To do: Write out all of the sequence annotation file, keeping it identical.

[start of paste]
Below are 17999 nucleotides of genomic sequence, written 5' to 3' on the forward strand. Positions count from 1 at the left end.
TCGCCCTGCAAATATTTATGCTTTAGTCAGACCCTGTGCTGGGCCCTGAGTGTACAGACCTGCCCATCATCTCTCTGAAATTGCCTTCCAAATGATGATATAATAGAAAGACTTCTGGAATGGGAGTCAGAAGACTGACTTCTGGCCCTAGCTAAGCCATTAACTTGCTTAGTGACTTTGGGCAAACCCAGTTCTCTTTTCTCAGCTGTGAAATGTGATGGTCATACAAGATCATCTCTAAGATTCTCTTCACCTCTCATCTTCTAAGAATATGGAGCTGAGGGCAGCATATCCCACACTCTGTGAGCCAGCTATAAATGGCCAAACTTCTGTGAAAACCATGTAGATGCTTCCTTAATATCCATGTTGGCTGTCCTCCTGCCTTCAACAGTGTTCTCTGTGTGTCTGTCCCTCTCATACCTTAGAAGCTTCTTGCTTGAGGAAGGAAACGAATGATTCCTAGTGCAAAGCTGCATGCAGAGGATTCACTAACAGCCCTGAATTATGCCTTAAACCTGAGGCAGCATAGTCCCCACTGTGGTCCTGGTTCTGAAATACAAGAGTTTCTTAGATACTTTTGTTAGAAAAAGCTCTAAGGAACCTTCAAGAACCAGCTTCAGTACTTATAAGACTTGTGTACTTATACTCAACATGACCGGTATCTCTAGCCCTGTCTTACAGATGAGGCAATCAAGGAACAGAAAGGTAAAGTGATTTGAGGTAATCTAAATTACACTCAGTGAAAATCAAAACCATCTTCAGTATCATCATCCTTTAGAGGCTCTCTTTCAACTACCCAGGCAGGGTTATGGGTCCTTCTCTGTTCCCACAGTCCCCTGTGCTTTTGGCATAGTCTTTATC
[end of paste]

Below are 17999 nucleotides of genomic sequence, written 5' to 3' on the forward strand. Positions count from 1 at the left end.
TCGCCCTGCAAATATTTATGCTTTAGTCAGACCCTGTGCTGGGCCCTGAGTGTACAGACCTGCCCATCATCTCTCTGAAATTGCCTTCCAAATGATGATATAATAGAAAGACTTCTGGAATGGGAGTCAGAAGACTGACTTCTGGCCCTAGCTAAGCCATTAACTTGCTTAGTGACTTTGGGCAAACCCAGTTCTCTTTTCTCAGCTGTGAAATGTGATGGTCATACAAGATCATCTCTAAGATTCTCTTCACCTCTCATCTTCTAAGAATATGGAGCTGAGGGCAGCATATCCCACACTCTGTGAGCCAGCTATAAATGGCCAAACTTCTGTGAAAACCATGTAGATGCTTCCTTAATATCCATGTTGGCTGTCCTCCTGCCTTCAACAGTGTTCTCTGTGTGTCTGTCCCTCTCATACCTTAGAAGCTTCTTGCTTGAGGAAGGAAACGAATGATTCCTAGTGCAAAGCTGCATGCAGAGGATTCACTAACAGCCCTGAATTATGCCTTAAACCTGAGGCAGCATAGTCCCCACTGTGGTCCTGGTTCTGAAATACAAGAGTTTCTTAGATACTTTTGTTAGAAAAAGCTCTAAGGAACCTTCAAGAACCAGCTTCAGTACTTATAAGACTTGTGTACTTATACTCAACATGACCGGTATCTCTAGCCCTGTCTTACAGATGAGGCAATCAAGGAACAGAAAGGTAAAGTGATTTGAGGTAATCTAAATTACACTCAGTGAAAATCAAAACCATCTTCAGTATCATCATCCTTTAGAGGCTCTCTTTCAACTACCCAGGCAGGGTTATGGGTCCTTCTCTGTTCCCACAGTCCCCTGTGCTTTTGGCATAGTCTTTATC